When considering the thermal insulation of bee hives, we also have to consider the honeycomb construction with its air layers in between. These layers themselves act as thermal insulation. The more honeycombs between the bee cluster and the side wall, the higher the insulation. I.e. with regard to the side thermal insulation, the broad constructions of the modern hives are quite helpful.
Thermal insulation of honeycombs in hives
The heat-insulating effect in magazine hives is slowed down by the typical beespace. There is weak air circulation within the hive. These reduce the thermal transmission resistance of the honeycomb construction and the air layers between. The more honeycombs are free of bees, the higher the air movements and the lower the thermal insulation effect of the individual honeycombs and the air layers in between.
We can get a good idea of the thermal insulation within a hive by looking at the temperatures between the honeycombs.
The diagram shows the measured data of the HOBOS bee colony in Würzburg from January 15, 2014 at 0:30 am. The temperature difference on the side walls shows that these are not “strongly ventilated” honeycombs in the sense of building physics. If they were, the temperature difference on the side walls would be zero and the honeycombs and the layers of air between would not function as thermal insulation.
By comparing the gradient of the temperature curve in the wood of the side walls (λ=0,13W/mK) with that of the neighbouring honeycombs, we can draw a direct conclusion about the thermal conductivity of the honeycombs.
The bee colony should be in beeway 3, 4 and 5 at the time shown. In beeways 2 and 6 there are probably no or only a few bees. Beeways 1, 7, 8, 9, 10 and 11 are certainly free of bees. On the left side, the gradient of the temperature curve between the beeways 1 and 2 is the same as that between the inside and outside of the wooden side wall. Here the thermal resistance is about the same (2.5cm wood has the same thermal resistance as 3.5cm honeycomb including air layer). On the right side, the gradient of the temperature curve between the honeycomb alleys 6 and 11 is about half the gradient of the temperature curve through the side wall. In this slightly more ventilated part, the thermal conductivity of the honeycomb structure is thus calculated:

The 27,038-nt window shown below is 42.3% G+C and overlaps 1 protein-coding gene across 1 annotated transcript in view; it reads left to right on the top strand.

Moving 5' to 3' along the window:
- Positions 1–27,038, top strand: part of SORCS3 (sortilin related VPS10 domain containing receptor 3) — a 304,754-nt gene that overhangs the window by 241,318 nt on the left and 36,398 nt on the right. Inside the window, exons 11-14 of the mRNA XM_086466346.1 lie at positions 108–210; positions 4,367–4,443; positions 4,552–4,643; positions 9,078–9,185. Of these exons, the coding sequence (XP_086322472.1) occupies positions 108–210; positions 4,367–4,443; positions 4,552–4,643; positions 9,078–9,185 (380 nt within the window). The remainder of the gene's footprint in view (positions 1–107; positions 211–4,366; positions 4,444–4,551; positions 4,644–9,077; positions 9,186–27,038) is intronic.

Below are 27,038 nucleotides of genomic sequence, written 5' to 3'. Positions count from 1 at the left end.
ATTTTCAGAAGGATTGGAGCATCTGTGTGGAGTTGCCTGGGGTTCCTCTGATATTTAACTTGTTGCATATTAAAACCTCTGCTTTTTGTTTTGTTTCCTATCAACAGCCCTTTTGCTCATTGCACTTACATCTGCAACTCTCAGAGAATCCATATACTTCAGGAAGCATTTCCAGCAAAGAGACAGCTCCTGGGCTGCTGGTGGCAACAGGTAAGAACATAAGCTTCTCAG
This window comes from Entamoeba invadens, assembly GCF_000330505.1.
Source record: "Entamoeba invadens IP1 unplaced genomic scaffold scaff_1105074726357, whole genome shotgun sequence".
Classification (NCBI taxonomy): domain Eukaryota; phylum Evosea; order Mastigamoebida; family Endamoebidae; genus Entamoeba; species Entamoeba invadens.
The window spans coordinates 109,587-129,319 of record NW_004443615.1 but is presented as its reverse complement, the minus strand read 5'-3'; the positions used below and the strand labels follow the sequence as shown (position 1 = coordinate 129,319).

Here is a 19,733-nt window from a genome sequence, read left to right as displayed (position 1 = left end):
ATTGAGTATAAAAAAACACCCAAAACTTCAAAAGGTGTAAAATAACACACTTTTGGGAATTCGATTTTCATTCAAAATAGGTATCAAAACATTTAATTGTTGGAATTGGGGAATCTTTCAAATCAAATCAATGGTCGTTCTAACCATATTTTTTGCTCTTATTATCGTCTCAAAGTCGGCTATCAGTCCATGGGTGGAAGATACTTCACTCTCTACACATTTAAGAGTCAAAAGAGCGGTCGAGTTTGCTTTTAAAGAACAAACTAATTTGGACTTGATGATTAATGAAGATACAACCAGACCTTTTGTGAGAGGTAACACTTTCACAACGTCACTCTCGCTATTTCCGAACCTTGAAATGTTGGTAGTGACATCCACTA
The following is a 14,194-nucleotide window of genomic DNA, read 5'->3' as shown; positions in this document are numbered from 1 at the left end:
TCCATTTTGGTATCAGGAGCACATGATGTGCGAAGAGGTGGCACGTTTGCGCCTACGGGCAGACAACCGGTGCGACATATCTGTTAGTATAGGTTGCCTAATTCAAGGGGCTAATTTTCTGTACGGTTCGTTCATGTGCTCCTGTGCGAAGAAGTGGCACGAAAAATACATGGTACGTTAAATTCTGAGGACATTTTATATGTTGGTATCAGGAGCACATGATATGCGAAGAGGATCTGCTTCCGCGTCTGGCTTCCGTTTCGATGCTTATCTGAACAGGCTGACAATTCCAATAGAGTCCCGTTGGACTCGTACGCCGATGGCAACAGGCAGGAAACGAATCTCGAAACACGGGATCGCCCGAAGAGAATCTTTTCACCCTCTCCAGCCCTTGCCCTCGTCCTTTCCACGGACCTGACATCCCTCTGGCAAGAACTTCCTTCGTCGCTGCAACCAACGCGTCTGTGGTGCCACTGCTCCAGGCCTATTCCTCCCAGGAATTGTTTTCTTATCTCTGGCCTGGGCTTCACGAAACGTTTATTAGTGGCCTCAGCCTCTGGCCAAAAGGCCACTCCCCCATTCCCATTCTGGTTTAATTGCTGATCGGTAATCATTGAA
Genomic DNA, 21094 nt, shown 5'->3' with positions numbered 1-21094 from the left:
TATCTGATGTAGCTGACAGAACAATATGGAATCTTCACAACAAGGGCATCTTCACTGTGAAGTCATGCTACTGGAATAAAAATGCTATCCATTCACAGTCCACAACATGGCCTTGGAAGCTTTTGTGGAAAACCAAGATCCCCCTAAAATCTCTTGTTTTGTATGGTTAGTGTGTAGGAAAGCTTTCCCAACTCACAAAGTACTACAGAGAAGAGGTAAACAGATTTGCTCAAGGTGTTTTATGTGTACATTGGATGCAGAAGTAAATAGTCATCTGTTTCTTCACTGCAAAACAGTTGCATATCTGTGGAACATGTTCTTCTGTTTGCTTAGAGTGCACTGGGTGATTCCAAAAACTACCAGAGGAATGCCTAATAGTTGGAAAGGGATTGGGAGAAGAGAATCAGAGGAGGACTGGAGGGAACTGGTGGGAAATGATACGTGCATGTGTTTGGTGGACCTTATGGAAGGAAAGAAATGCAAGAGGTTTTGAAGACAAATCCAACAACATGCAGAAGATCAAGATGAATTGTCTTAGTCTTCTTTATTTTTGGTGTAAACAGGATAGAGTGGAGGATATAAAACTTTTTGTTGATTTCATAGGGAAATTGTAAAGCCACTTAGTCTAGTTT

In the less ventilated part on the left, the thermal conductivity of the honeycomb construction is calculated:
Following still briefly the view of other periods and the measuring station in Schwartau:
- The average measured values from January 2014 result in slightly higher thermal insulation of the honeycombs.
- In winter 2014/2015 the colony is much stronger, they hibernate on 5 honeycombs. The average measured values from January 2015 result in somewhat higher heat transfer resistances, analogous to the above calculations.
- The query of data from the apiary in Schwartau is not so informative, as no temperature sensors were placed in the beeways 2, 3, 9 and 10. However, temperature differences are also present on the side walls here, which proves the insulating properties of honeycomb construction and a “weak ventilation”.
Feature freestyle combs
There are less air movements in hives with freestyle combs. The absence of Beespace above and at the sides of the honeycombs virtually eliminates air circulation. We can apply at least the same thermal resistance to the honeycombs as to wood. This is a tentative estimation for the freestyle combs, I consider a twice as high thermal resistance to be more likely (a completely stationary air layer would have a thermal conductivity of 0.025W/mK, i.e. a thermal resistance about 5 times greater than softwood).
Thermal transport along the honeycomb channels
I can only make one assumption about the thermal insulation along the honeycombs and beeways (i.e. perpendicular to the previously considered direction), since no measurement data are available for this. I estimate the heat transport in this direction to be about the same.